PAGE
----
6. Bladder and Other Urothelial Cancers Screening (PDQ®): Screening - Health Professional Information [NCI] - Changes to This Summary (03 / 06 / 2013)

    The PDQ cancer information summaries are reviewed regularly and updated as new information becomes available. This section describes the latest changes made to this summary as of the date above.Description of EvidenceUpdated statistics with estimated new cases and deaths for 2013 (cited American Cancer Society as reference 1).Added Howlader et al. as reference 2.This summary is written and maintained by the PDQ Screening and Prevention Editorial Board, which is editorially independent of NCI. The summary reflects an independent review of the literature and does not represent a policy statement of NCI or NIH. More information about summary policies and the role of the PDQ Editorial Boards in maintaining the PDQ summaries can be found on the About This PDQ Summary and PDQ NCI's Comprehensive Cancer Database pages.

  7. Urethral Cancer Treatment (PDQ®): Treatment - Health Professional Information [NCI] - nci_ncicdr0000062925-nci-header

    This information is produced and provided by the National Cancer Institute (NCI). The information in this topic may have changed since it was written. For the most current information, contact the National Cancer Institute via the Internet web site at http://cancer.gov or call 1-800-4-CANCER.Urethral Cancer Treatment

  8. Urethral Cancer Treatment (PDQ®): Treatment - Health Professional Information [NCI] - Stage Information for Urethral Cancer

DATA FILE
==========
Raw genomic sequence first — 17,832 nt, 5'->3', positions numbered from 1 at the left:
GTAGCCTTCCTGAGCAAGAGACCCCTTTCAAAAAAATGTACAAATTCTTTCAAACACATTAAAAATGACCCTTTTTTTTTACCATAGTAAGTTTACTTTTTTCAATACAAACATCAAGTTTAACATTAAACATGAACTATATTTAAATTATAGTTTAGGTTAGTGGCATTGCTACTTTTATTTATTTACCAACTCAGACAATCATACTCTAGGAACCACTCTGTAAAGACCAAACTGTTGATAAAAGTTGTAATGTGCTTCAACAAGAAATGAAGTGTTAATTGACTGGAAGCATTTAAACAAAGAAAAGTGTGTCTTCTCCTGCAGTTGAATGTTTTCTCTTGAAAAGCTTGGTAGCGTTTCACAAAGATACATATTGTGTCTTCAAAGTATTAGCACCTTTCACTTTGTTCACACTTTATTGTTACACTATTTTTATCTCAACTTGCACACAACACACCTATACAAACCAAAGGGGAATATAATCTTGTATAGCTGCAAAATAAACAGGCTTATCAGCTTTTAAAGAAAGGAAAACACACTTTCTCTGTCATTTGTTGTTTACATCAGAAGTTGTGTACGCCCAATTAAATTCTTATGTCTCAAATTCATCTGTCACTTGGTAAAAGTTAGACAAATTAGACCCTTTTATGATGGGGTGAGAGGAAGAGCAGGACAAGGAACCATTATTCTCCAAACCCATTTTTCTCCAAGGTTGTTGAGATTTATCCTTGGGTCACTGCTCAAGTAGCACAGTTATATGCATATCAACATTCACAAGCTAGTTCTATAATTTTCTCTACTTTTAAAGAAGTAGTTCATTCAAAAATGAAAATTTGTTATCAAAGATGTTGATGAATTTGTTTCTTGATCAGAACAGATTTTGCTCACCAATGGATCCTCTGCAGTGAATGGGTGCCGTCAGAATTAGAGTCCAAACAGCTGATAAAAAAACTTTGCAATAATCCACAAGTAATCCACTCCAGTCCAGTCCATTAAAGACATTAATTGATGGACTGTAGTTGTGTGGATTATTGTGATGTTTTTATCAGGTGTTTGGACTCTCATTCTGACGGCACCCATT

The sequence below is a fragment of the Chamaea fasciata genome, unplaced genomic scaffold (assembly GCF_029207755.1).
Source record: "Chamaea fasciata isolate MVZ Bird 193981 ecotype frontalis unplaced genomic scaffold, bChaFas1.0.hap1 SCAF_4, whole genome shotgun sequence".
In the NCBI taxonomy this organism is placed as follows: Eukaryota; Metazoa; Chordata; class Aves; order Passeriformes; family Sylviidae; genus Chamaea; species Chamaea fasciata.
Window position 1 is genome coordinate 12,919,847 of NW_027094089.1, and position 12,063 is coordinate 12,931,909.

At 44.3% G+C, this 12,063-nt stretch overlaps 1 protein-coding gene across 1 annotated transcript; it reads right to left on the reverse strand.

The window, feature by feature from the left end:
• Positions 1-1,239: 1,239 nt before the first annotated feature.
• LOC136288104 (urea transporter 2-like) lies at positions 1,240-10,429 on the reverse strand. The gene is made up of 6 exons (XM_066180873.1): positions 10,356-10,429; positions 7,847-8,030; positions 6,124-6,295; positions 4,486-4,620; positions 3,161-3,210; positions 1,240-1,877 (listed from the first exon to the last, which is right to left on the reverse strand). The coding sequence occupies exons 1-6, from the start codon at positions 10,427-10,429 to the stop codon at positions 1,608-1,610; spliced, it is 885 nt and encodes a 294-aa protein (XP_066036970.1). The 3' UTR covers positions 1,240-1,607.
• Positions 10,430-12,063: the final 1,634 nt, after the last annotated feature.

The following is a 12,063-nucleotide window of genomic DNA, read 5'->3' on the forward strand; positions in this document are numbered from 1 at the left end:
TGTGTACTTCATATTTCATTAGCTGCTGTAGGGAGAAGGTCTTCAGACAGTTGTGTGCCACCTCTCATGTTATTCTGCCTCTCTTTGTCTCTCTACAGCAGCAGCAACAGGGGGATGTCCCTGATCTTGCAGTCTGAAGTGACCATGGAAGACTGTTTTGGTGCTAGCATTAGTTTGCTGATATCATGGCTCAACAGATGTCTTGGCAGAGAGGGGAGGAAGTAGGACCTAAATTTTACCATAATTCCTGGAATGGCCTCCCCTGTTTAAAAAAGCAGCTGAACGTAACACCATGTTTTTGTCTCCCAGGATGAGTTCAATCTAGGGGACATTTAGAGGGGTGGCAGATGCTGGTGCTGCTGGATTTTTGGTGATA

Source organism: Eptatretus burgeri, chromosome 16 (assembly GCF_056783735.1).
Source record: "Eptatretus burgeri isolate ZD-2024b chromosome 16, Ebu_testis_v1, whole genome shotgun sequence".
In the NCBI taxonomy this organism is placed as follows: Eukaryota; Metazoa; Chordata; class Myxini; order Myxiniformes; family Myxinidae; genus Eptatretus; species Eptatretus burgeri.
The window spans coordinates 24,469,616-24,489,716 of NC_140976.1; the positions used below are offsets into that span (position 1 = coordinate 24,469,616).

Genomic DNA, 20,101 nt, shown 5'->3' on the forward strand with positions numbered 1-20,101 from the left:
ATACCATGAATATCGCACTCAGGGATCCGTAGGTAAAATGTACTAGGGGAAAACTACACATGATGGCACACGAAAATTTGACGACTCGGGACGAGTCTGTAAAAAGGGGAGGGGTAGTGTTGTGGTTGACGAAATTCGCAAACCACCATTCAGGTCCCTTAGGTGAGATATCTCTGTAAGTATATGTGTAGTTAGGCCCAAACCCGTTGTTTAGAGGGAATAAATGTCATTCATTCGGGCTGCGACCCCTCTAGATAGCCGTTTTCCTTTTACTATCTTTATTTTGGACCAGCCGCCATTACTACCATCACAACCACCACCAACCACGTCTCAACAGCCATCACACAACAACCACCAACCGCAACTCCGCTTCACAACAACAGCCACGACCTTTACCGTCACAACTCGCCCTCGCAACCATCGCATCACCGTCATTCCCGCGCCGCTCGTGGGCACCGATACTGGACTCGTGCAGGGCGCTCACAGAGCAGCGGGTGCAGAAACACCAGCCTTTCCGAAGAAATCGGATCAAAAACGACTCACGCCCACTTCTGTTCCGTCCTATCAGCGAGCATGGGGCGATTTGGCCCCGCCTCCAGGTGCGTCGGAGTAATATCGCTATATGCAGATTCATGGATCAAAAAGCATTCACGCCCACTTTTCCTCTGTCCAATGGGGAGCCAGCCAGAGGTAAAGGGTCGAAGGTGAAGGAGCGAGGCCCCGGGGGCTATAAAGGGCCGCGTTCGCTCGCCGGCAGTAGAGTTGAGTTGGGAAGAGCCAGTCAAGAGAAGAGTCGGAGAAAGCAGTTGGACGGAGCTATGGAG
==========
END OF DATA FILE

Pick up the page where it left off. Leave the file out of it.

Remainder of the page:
Prognosis and treatment decisions are both determined by:[1]The anatomical location of the primary tumor.The size of the tumor.The stage of the cancer.The depth of invasion of the tumor.The histology of the primary tumor is of less importance in estimating response to therapy and survival.[2] Endoscopic examination, urethrography, and magnetic resonance imaging are useful in determining the local extent of the tumor.[3,4]Distal Urethral CancerThese lesions are often superficial. Female: Lesions of the distal third of the urethra.Male: Anterior, or penile, portion of the urethra, including the meatus and pendulous urethra.Proximal Urethral CancerThese lesions are often deeply invasive. Female: Lesions not clearly limited to the distal third of the urethra.Male: Bulbomembranous and prostatic urethra.Urethral Cancer Associated with Invasive Bladder CancerApproximately 5% to 10% of men with cystectomy for bladder cancer may have or may develop urethral cancer distal to the urogenital

  9. Bladder Cancer Treatment (PDQ®): Treatment - Health Professional Information [NCI] - General Information About Bladder Cancer

    Related Summaries Note: Other PDQ summaries containing information related to bladder cancer include the following: Bladder and Other Urothelial Cancers Screening Unusual Cancers of Childhood Statistics Note: Estimated new cases and deaths from bladder cancer in the United States in 2010:[ 1 ] New cases: 70,530. Deaths: 14,680. Prognosis Approximately 70% to 80% of patients with newly diagnosed ...

  10. Urethral Cancer Treatment (PDQ®): Treatment - Health Professional Information [NCI] - Urethral Cancer Associated With Invasive Bladder Cancer

    Approximately 10% of patients having cystectomy for bladder cancer can be expected to have or to later develop clinical neoplasm of the urethra distal to the urogenital diaphragm. An autopsy series of patients having had cystectomy for bladder cancer documented histologic evidence of urethral neoplasm in 20% of the patients. A review from the Royal Marsden Hospital showed that those patients ...